:

with the gene expression measured on 500 genes for 189 biological samples representing seven different tissues. The tissue type is stored in `y`

:

Split the data in training and test sets, then use kNN to predict tissue type and see what accuracy you obtain. Try it for \(k = 1, 3, \dots, 11\).

## 31.7 Generative models

We have described how, when using squared loss, the conditional expectation/probabilities provide the best approach to developing a decision rule. In a binary case, the smallest true error we can achieve is determined by Bayes’ rule, which is a decision rule based on the true conditional probability:

\[ p(\mathbf{x}) = \mbox{Pr}(Y=1 \mid \mathbf{X}=\mathbf{x}) \]

We have described several approaches to estimating \(p(\mathbf{x})\). In all these approaches, we estimate the conditional probability directly and do not consider the distribution of the predictors. In machine learning, these are referred to as *discriminative* approaches.

However, Bayes’ theorem tells us that knowing the distribution of the predictors \(\mathbf{X}\) may be useful. Methods that model the joint distribution of \(Y\) and \(\mathbf{X}\) are referred to as *generative models* (we model how the entire data, \(\mathbf{X}\) and \(Y\), are generated). We start by describing the most general generative model, Naive Bayes, and then proceed to describe two specific cases, quadratic discriminant analysis (QDA) and linear discriminant analysis (LDA).

### 31.7.1 Naive Bayes

Recall that Bayes rule tells us that we can rewrite \(p(\mathbf{x})\) like this:

\[ p(\mathbf{x}) = \mbox{Pr}(Y=1|\mathbf{X}=\mathbf{x}) = \frac{f_{\mathbf{X}|Y=1}(\mathbf{x}) \mbox{Pr}(Y=1)} { f_{\mathbf{X}|Y=0}(\mathbf{x})\mbox{Pr}(Y=0) + f_{\mathbf{X}|Y=1}(\mathbf{x})\mbox{Pr}(Y=1) } \]

with \(f_{\mathbf{X}|Y=1}\) and \(f_{\mathbf{X}|Y=0}\) representing the distribution functions of the predictor \(\mathbf{X}\) for the two classes \(Y=1\) and \(Y=0\). The formula implies that if we can estimate these conditional distributions of the predictors, we can develop a powerful decision rule. However, this is a big *if*. As we go forward, we will encounter examples in which \(\mathbf{X}\) has many dimensions and we do not have much information about the distribution. In these cases, Naive Bayes will be practically impossible to implement. However, there are instances in which we have a small number of predictors (not much more than 2) and many categories in which generative models can be quite powerful. We describe two specific examples and use our previously described case studies to illustrate them.

Let’s start with a very simple and uninteresting, yet illustrative, case: the example related to predicting sex from height.

```
library(tidyverse)
library(caret)
library(dslabs)
data("heights")
y <- heights$height
set.seed(1995)
test_index <- createDataPartition(y, times = 1, p = 0.5, list = FALSE)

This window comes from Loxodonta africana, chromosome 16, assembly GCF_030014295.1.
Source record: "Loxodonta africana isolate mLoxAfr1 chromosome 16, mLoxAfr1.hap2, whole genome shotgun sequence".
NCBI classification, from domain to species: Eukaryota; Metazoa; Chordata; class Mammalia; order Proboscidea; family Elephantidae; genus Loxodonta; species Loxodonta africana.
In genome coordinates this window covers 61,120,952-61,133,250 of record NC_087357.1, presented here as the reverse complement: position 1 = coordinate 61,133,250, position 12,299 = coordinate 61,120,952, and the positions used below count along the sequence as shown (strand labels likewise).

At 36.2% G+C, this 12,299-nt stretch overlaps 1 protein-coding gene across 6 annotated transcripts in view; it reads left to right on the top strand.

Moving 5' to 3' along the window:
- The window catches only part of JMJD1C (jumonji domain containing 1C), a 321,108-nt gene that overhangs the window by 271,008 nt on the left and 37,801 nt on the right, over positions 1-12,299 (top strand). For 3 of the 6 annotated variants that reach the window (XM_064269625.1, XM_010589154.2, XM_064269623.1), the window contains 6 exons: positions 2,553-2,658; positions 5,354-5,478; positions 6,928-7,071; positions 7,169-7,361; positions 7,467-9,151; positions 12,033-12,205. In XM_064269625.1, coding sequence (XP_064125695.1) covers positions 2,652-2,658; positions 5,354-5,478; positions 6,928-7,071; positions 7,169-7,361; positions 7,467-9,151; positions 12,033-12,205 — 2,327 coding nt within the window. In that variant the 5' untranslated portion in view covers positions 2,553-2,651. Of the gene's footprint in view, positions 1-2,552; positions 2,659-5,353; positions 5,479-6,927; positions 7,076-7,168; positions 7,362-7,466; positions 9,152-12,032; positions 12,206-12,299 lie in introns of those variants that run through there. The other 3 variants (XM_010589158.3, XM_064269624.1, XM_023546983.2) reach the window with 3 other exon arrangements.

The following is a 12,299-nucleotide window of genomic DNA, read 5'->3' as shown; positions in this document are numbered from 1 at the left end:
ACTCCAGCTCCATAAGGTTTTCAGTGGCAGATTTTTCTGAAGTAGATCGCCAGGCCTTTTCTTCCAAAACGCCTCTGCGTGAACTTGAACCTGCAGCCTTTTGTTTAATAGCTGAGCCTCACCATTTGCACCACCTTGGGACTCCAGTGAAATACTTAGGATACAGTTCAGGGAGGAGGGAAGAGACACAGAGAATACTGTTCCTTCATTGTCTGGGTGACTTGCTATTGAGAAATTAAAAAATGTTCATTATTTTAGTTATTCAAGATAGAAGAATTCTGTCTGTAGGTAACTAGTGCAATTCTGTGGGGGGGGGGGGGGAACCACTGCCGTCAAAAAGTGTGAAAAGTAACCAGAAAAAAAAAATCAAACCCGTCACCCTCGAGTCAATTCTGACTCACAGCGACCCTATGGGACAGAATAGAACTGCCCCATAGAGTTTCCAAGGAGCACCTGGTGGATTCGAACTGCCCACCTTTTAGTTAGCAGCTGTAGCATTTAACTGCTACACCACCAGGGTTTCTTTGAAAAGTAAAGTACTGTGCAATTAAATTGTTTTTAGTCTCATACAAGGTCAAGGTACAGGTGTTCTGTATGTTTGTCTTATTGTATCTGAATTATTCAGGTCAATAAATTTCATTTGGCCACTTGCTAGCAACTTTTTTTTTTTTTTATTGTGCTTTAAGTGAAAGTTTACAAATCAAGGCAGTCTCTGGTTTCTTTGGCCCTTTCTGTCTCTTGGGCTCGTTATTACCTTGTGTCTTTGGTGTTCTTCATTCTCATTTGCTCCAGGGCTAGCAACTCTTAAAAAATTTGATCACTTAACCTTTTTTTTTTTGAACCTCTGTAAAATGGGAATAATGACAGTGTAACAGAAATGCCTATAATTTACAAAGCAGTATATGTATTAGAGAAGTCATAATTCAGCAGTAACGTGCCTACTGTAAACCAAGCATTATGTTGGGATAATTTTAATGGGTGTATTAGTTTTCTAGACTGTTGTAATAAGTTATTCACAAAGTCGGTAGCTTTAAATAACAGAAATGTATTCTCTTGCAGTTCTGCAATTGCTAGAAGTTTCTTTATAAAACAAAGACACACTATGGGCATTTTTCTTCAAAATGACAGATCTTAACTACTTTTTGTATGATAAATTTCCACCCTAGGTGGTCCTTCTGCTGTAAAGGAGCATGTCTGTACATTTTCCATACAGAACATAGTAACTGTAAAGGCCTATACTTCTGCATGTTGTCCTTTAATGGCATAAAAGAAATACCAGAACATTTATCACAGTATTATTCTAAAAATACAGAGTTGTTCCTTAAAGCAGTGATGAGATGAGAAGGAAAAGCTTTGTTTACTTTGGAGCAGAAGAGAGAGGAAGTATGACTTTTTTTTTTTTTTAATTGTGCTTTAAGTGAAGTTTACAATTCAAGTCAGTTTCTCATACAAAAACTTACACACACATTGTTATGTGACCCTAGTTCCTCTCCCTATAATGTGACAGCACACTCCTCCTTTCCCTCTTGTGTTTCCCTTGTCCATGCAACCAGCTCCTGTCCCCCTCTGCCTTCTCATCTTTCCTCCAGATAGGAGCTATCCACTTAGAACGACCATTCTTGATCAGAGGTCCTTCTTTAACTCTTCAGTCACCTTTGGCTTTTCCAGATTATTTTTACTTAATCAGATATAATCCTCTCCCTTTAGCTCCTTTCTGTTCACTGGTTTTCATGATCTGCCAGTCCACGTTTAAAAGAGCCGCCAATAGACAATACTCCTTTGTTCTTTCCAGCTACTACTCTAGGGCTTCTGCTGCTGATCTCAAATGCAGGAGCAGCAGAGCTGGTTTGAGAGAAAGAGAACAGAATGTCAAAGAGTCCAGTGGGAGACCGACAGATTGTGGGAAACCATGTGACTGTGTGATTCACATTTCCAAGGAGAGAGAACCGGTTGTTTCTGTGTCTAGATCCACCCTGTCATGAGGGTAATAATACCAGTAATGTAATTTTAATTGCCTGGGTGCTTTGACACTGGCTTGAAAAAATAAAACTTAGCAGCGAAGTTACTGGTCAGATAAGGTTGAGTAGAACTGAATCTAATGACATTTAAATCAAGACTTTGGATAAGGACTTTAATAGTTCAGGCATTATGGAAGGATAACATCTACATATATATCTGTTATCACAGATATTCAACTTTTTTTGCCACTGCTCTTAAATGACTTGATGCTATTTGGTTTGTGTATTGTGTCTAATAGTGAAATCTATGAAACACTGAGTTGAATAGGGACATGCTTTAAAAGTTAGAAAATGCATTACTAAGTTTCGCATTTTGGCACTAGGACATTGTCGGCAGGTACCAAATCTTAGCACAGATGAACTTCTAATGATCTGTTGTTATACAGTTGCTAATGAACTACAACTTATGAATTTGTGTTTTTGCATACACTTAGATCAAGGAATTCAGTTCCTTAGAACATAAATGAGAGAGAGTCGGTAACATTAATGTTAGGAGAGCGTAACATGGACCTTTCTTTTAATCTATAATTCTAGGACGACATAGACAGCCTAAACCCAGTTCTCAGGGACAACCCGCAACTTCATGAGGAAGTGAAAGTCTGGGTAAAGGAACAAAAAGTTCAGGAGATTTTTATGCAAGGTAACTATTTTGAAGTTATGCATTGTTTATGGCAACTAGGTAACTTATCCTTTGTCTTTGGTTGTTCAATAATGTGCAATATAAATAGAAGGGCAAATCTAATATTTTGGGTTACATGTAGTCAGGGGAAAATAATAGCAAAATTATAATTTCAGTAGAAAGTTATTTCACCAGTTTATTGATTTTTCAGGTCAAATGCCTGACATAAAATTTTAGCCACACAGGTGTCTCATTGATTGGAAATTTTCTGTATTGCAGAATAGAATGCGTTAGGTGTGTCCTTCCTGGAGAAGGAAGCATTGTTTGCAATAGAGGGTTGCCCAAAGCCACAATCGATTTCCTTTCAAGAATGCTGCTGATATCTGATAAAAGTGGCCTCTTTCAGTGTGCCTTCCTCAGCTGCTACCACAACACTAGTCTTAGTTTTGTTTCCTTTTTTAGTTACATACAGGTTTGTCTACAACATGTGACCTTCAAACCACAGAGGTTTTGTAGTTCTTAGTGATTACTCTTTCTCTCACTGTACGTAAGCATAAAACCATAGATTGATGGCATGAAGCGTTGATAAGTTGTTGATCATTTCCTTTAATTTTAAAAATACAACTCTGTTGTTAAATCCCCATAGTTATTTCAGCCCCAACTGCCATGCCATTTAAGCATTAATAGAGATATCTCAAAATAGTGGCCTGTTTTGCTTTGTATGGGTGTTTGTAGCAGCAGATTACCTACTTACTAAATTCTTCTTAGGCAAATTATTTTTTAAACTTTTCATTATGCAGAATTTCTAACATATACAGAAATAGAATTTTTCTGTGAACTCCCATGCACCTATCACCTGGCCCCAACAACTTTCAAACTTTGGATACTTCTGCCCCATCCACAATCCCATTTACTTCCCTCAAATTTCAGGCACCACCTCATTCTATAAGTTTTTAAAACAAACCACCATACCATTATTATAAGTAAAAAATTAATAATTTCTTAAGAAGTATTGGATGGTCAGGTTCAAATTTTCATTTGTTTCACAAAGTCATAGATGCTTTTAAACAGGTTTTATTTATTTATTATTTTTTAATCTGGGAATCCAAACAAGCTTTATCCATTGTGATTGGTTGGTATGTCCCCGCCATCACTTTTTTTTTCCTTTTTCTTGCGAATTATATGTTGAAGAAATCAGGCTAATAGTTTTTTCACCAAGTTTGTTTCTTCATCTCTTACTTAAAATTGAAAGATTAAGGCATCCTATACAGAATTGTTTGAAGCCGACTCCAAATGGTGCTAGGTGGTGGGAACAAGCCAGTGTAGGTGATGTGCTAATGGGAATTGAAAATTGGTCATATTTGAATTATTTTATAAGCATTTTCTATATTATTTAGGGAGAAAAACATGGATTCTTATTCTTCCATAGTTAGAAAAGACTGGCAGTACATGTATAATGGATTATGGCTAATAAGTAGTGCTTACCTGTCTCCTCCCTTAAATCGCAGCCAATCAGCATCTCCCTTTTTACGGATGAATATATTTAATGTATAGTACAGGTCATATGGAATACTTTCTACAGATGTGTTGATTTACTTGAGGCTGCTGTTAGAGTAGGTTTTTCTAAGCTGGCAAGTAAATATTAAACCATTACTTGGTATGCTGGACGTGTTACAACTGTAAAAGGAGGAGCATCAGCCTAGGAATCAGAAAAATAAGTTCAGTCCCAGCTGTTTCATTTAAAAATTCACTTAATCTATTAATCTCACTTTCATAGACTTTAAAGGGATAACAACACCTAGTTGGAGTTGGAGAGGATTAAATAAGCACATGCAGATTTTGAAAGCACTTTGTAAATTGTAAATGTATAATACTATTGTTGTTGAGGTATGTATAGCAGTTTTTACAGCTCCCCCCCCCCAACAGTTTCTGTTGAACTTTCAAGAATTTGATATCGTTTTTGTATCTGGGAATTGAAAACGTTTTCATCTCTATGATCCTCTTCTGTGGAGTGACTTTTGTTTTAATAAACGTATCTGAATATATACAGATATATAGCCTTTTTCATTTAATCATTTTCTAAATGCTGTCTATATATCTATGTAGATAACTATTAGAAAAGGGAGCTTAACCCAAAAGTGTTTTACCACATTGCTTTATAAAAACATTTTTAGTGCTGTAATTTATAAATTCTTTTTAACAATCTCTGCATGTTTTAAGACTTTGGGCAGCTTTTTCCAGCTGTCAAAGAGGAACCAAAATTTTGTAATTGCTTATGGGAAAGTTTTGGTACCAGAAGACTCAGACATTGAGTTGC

train_set <- heights %>% slice(-test_index)
test_set <- heights %>% slice(test_index)
```

In this case, the Naive Bayes approach is particularly appropriate because we know that the normal distribution is a good approximation for the conditional distributions of height given sex for both classes \(Y=1\) (female) and \(Y=0\) (male). This implies that we can approximate the conditional distributions \(f_{X|Y=1}\) and \(f_{X|Y=0}\) by simply estimating averages and standard deviations from the data:

```
params <- train_set %>%
group_by(sex) %>%
summarize(avg = mean(height), sd = sd(height))
params
#> # A tibble: 2 x 3
#> sex avg sd
#> <fct> <dbl> <dbl>
#> 1 Female 64.8 4.14
#> 2 Male 69.2 3.57
```

The prevalence, which we will denote with \(\pi = \mbox{Pr}(Y=1)\), can be estimated from the data with:

Now we can use our estimates of average and standard deviation to get an actual rule:

```
x <- test_set$height
f0 <- dnorm(x, params$avg[2], params$sd[2])
f1 <- dnorm(x, params$avg[1], params$sd[1])
p_hat_bayes <- f1*pi / (f1*pi + f0*(1 - pi))
```

Our Naive Bayes estimate \(\hat{p}(x)\) looks a lot like our logistic regression estimate:

In fact, we can show that the Naive Bayes approach is similar to the logistic regression prediction mathematically. However, we leave the demonstration to a more advanced text, such as the Elements of Statistical Learning^{108}. We can see that they are similar empirically by comparing the two resulting curves.

### 31.7.2 Controlling prevalence

One useful feature of the Naive Bayes approach is that it includes a parameter to account for differences in prevalence. Using our sample, we estimated \(f_{X|Y=1}\), \(f_{X|Y=0}\) and \(\pi\). If we use hats to denote the estimates, we can write \(\hat{p}(x)\) as:

\[ \hat{p}(x)= \frac{\hat{f}_{X|Y=1}(x) \hat{\pi}} { \hat{f}_{X|Y=0}(x)(1-\hat{\pi}) + \hat{f}_{X|Y=1}(x)\hat{\pi} } \]

As we discussed earlier, our sample has a much lower prevalence, 0.21, than the general population. So if we use the rule \(\hat{p}(x)>0.5\) to predict females, our accuracy will be affected due to the low sensitivity:

```
y_hat_bayes <- ifelse(p_hat_bayes > 0.5, "Female", "Male")
sensitivity(data = factor(y_hat_bayes), reference = factor(test_set$sex))
#> [1] 0.213
```

Again, this is because the algorithm gives more weight to specificity to account for the low prevalence:

This is due mainly to the fact that \(\hat{\pi}\) is substantially less than 0.5, so we tend to predict `Male`

more often. It makes sense for a machine learning algorithm to do this in our sample because we do have a higher percentage of males. But if we were to extrapolate this to a general population, our overall accuracy would be affected by the low sensitivity.

The Naive Bayes approach gives us a direct way to correct this since we can simply force \(\hat{\pi}\) to be whatever value we want it to be. So to balance specificity and sensitivity, instead of changing the cutoff in the decision rule, we could simply change \(\hat{\pi}\) to 0.5 like this: